Article | July 7, 2020
Anyone hear the letters CCPA or GDPR this week, or working on getting privacy controls in place for marketing communications? Just six months after CCPA went into effect – and with half a dozen other states drafting privacy and/or data protection legislation – marketers are still clamoring to understand what it means for how we target and engage with prospects and customers.
SEARCH ENGINE OPTIMIZATION
Article | July 7, 2020
Search engine optimisation (SEO) has come a long way, with continued developments, advancements and algorithm tweaks giving business owners, brand agencies and marketing gurus more than just a digital headache.
But traditionally, SEO has been a numbers game, with ranking positions the all-important deciding factor. However, with the purpose of the activity to reflect and cater to user behaviours, can SEO really be simplified to numerical values?
In this piece, Nate Burke, CEO of Diginius, a proprietary software solutions provider for digital marketing and ecommerce, takes a look at how far SEO has come and how more recent advancements in intelligence are helping it towards its ultimate goal.
For any business operating online, SEO is an essential element of the digital marketing mix. Forming the foundation of website designs and content output, SEO helps businesses build an online presence by increasing the chances of web pages and products appearing in visible positions on search engine results pages.
Over the years, the activity has advanced significantly. Of course, it has come a long way since the early days of cramming as many keywords as possible into text, or using spam websites to backlink to yours in an attempt to gain authority.
And while many of these activities are now frowned upon, and can in fact, negatively impact SEO rather than help it, the motivations are the same. For instance, using keywords in website copy or product descriptions is still key in ensuring they rank for the right search terms. Similarly, backlinks remain the golden ticket for website authority, albeit from genuine and trustworthy sources.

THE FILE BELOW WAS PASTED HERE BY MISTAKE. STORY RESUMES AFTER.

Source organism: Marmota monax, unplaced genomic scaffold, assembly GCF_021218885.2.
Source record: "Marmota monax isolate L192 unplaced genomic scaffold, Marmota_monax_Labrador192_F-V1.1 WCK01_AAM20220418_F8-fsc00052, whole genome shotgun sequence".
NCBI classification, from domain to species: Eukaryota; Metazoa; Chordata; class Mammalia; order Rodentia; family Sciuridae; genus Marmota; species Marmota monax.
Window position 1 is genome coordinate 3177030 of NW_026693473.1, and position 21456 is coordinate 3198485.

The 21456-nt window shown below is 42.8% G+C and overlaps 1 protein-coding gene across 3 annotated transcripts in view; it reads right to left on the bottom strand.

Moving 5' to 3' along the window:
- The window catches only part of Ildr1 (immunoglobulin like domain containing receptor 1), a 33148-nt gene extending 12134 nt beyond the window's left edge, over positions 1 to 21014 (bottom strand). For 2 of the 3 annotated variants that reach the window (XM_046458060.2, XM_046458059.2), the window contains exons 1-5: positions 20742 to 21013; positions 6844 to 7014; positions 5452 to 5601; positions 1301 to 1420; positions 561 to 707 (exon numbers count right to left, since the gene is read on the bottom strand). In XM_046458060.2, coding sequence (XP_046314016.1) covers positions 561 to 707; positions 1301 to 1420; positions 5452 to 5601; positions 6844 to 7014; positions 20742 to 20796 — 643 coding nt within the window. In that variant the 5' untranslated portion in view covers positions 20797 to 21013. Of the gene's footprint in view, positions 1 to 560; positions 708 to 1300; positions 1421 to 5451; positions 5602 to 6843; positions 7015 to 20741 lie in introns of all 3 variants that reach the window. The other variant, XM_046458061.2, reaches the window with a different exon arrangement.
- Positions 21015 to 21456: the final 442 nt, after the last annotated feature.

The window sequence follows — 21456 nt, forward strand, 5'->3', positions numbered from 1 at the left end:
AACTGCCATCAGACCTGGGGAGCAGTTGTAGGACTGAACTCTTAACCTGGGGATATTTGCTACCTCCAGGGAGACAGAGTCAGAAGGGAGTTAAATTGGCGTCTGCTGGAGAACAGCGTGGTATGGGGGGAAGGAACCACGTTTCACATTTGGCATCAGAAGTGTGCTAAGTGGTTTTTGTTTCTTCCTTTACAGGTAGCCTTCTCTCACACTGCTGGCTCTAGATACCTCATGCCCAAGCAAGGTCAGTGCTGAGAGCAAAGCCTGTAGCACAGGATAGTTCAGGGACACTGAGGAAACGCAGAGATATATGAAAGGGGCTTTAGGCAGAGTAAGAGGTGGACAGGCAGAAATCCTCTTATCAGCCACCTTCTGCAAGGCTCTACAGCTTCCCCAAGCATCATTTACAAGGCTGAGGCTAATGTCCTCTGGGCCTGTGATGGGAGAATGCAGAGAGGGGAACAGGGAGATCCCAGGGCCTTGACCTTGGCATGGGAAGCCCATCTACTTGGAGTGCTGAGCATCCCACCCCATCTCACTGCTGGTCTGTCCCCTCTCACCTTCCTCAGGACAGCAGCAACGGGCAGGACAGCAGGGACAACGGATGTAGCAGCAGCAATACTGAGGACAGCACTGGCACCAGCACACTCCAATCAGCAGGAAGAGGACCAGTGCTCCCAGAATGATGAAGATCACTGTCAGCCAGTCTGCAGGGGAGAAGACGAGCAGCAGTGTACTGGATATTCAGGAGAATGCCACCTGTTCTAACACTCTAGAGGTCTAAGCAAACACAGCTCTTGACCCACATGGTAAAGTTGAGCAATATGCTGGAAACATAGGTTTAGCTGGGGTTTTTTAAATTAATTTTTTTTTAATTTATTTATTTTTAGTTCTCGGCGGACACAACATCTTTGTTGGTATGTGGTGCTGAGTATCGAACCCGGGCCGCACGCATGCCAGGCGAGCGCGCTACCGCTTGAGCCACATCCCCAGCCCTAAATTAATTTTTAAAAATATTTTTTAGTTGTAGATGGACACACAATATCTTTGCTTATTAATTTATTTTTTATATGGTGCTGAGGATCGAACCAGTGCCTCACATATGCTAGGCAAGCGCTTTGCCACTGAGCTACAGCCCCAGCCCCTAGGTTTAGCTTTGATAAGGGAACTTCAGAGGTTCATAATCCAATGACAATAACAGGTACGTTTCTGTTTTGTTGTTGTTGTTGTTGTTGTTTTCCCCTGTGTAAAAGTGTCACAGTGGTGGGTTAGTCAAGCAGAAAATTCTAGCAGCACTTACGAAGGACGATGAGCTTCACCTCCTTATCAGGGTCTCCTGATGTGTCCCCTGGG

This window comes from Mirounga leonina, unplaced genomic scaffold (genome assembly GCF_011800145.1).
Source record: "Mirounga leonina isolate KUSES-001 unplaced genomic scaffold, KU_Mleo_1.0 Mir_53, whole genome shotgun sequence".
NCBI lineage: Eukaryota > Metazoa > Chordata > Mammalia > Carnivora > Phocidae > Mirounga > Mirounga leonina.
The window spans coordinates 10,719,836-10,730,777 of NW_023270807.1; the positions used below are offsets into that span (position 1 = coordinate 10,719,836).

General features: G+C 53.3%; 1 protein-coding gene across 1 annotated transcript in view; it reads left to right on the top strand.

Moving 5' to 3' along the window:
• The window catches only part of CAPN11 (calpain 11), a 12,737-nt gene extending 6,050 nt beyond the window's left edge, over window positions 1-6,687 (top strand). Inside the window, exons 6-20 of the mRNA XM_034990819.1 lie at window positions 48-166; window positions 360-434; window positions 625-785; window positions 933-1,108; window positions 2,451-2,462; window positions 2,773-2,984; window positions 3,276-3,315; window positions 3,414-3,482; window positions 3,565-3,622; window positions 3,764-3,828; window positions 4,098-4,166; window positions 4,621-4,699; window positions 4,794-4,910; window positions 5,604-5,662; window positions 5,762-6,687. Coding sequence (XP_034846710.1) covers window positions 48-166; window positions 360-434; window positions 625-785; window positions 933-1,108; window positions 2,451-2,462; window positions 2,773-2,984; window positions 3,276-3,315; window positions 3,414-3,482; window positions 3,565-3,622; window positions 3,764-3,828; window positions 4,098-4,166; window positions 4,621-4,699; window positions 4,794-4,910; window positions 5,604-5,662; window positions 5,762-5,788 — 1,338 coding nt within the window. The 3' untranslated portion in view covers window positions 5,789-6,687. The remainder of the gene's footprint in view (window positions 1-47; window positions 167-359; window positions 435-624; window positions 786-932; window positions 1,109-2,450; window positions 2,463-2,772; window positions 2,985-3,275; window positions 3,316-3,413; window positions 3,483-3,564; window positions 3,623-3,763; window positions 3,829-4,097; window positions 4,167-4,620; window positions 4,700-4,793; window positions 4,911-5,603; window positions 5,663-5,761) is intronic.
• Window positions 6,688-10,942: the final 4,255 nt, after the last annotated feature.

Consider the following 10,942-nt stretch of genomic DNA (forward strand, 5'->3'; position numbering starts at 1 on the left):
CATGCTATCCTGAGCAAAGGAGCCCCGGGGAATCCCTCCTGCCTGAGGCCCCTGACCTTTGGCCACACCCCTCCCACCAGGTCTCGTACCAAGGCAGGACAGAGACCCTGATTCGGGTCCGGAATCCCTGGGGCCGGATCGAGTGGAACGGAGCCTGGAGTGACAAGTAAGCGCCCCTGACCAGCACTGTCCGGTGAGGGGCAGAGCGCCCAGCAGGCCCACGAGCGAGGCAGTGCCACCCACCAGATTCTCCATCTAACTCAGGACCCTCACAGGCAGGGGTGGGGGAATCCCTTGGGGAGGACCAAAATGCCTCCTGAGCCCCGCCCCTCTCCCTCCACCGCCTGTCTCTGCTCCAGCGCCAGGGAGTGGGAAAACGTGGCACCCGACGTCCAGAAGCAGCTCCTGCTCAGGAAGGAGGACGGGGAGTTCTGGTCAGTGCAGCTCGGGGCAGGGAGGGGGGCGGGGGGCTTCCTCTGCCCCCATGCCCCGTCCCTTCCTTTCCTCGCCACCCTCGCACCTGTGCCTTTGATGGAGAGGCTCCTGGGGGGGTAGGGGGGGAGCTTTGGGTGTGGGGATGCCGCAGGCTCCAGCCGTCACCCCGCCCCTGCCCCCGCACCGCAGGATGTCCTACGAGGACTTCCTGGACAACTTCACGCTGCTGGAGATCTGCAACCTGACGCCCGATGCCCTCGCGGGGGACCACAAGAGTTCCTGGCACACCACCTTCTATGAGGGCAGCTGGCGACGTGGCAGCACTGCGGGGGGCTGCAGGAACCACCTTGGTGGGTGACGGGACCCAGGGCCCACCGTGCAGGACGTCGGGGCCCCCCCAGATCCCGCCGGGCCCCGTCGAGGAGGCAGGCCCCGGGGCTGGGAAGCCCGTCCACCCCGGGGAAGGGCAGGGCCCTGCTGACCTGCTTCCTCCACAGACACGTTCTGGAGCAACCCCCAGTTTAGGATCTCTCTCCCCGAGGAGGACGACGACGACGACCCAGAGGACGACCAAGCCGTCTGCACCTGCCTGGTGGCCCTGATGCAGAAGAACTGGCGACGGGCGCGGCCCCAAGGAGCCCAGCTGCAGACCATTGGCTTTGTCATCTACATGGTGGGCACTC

The difference is that today, SEO is much more intuitive. Best practice is all about optimising content for logical human behaviour and user experience. For example, keywords that are integrated into copy in a much more natural way are likely to gain more SEO points than a page which uses the old cramming approach.
The reason for this shift is all down to advancements in intelligence, which are enabling search engines to assess and score content in more sophisticated ways than previously possible. Ultimately, today’s ranking assessments understand pages and content in ways that are similar to human usage and interactions.
For example, Google’s roll out of featured snippets has shown significant insight into how the search engine is being used, and in turn, how businesses must adapt their content in order to reach the top-ranking positions.
Emphasis on Q&A style results in position zero of results pages is clear evidence for users turning to the platform for question queries, for which they want quick and straightforward answers. And with these featured snippet boxes taking up significant space on the top of the results page, pushing other organic results further down, it is essential for businesses to include such content into their optimisation strategies.
Additionally, there is a strong case for the use of PPC ads in order to ensure higher visibility on pages that are becoming much harder to rank on organically. This is also true for product searches, as the search engine prioritises shopping results when a user’s query is interpreted as an intent to purchase. Therefore, shopping ads are a great way to ensure your products are visible among competitors in the most prominent position on the page.